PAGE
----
For guidance, networking and more, employees could soon connect easier

Looking for a little insight into the ins and outs of Case Western Reserve University? Interested in a professional development opportunity? Simply want to connect with others across campus? You’re not alone. To meet this need, a steering committee is developing the university’s first mentoring program for staff members, expected to begin this fall.

The pilot program will take the form of a mentoring circle, in which a mentor advises a small group of mentees for a month (including a monthly meeting and optional additional meetings), and then the group moves on together to a new mentor for the following month. Each mentor would have a different area of expertise and provide a new opportunity for relationship development to the mentees.

The mentoring circle format allows more staff members to be involved than a one-on-one format, and the groups are small enough that personal relationships and one-on-one mentoring opportunities can develop, explained Shirley Mosley, manager of organizational development and learning in the department of human resources.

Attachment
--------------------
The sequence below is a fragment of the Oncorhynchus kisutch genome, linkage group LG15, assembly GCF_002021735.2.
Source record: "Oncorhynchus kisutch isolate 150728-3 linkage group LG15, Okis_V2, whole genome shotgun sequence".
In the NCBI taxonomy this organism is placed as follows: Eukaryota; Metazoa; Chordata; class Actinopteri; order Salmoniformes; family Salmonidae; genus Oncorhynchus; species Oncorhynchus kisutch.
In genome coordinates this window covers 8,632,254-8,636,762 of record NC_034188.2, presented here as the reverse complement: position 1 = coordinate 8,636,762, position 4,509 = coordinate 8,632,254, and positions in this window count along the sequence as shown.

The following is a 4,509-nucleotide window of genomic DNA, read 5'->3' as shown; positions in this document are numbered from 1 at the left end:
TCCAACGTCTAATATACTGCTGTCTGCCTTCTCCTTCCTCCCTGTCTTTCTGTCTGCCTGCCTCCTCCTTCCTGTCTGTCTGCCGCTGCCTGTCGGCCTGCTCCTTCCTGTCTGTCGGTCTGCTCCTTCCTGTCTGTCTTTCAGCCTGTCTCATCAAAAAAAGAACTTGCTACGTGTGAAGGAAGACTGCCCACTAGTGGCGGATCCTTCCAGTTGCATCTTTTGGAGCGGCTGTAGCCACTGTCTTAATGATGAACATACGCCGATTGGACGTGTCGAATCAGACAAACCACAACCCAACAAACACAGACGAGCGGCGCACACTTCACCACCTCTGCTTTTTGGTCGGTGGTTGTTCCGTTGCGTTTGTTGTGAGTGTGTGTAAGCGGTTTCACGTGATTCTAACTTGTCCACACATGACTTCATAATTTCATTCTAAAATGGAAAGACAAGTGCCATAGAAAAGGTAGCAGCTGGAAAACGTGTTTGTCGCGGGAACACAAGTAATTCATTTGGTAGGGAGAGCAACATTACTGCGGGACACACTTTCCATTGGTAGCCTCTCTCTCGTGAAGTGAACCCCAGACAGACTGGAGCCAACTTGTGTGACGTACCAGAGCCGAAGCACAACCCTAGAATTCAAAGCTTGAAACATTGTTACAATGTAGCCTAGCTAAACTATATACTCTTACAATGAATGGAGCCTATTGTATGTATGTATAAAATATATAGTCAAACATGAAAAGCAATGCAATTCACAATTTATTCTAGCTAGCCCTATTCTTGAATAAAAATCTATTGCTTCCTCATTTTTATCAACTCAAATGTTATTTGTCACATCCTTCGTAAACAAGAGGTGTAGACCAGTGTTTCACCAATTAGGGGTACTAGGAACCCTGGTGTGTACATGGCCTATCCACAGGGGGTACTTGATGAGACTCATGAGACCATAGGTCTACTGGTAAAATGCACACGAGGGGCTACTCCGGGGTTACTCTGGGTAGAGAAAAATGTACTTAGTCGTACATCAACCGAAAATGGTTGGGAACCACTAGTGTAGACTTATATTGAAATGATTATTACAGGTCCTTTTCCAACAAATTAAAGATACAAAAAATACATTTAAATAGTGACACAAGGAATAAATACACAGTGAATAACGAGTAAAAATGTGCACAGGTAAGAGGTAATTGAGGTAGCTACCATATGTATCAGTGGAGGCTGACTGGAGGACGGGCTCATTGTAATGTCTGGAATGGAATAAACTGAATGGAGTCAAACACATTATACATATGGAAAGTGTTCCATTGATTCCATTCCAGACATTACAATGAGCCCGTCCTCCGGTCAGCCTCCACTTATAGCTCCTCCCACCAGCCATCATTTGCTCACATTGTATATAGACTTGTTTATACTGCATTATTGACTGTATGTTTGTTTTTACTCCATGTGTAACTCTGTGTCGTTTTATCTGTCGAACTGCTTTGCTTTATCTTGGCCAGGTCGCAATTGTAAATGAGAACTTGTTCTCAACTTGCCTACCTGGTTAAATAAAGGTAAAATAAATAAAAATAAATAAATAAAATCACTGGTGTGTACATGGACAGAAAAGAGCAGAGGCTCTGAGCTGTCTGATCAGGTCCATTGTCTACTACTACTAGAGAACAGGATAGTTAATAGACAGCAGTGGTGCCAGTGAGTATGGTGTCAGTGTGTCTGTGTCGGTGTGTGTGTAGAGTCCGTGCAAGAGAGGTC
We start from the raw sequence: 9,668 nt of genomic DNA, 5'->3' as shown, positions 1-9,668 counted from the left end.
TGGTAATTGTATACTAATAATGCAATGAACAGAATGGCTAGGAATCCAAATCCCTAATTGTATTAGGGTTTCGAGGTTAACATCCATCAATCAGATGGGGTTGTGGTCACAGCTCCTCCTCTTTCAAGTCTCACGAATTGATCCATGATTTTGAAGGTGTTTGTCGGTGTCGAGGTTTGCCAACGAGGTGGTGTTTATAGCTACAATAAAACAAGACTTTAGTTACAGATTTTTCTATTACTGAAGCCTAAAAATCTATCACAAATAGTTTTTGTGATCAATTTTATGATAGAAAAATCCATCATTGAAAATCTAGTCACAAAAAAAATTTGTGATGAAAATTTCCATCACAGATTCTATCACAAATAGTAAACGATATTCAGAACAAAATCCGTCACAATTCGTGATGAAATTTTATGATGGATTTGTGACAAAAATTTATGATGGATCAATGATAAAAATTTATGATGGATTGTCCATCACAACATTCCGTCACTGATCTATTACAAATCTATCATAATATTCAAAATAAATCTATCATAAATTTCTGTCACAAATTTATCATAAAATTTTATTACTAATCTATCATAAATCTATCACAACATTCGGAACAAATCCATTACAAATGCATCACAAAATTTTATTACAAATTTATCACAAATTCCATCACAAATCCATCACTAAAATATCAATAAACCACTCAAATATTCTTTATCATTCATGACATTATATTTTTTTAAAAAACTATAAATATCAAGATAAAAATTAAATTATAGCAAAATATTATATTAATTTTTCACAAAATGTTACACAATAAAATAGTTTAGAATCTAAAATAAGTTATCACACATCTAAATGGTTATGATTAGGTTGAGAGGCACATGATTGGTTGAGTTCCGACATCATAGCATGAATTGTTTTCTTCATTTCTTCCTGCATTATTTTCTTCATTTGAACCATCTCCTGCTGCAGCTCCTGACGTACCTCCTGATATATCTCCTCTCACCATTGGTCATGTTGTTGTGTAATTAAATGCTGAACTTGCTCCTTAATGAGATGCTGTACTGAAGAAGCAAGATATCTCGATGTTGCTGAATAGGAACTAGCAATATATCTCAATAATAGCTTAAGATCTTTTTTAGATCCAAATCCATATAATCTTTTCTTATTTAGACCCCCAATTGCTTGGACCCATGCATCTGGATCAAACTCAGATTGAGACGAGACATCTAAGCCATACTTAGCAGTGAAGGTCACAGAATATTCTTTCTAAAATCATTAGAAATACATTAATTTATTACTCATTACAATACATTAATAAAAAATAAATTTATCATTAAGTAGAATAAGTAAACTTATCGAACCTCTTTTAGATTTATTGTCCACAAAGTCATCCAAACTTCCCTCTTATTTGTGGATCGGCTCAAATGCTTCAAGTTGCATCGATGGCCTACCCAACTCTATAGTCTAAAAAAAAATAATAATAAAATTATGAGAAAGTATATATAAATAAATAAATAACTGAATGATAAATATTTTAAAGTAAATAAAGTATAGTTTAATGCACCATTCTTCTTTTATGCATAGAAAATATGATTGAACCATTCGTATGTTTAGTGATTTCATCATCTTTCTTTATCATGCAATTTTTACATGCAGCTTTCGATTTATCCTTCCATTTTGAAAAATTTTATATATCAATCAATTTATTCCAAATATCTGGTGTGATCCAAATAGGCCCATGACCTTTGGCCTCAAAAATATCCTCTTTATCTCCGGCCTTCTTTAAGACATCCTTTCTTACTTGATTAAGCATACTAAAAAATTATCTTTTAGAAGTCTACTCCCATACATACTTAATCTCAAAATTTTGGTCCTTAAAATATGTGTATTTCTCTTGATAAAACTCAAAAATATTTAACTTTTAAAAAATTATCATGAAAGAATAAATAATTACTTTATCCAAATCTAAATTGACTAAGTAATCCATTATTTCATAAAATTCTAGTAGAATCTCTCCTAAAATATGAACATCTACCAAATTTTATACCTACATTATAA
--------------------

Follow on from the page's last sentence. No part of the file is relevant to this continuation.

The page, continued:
“The goal of the program,” explained Erica Merritt, director of organizational development and learning in the department of human resources, “is to provide a unique development opportunity to members of the campus community. It’s an opportunity for them to grow and learn from the community and the mentors about topics that are important to them.”

Merritt, Mosley and their fellow steering committee members are still seeking input from staff members on who they would like to see as mentors and what topics interest them; this feedback will guide the development of the pilot program (take the survey here before July 15).

So far, feedback shows employees are interested in professional development, developing a better understanding of campus resources and, most of all, connecting to the university community.

“There’s so many people—older and younger—who feel so disconnected about what’s going on at the university, and they want to have someone that they can connect with to get some information and resources on how to do things,” Mosley said.

Members of the steering committee—Melissa Burrows, Kathleen Dowdell, Tenille Kaus Mitzi Vazquez-Long, Merritt and Mosley—will soon contact individuals about becoming mentors for the program; applications for mentees will be available in the fall. For more information, contact Merritt or Mosley.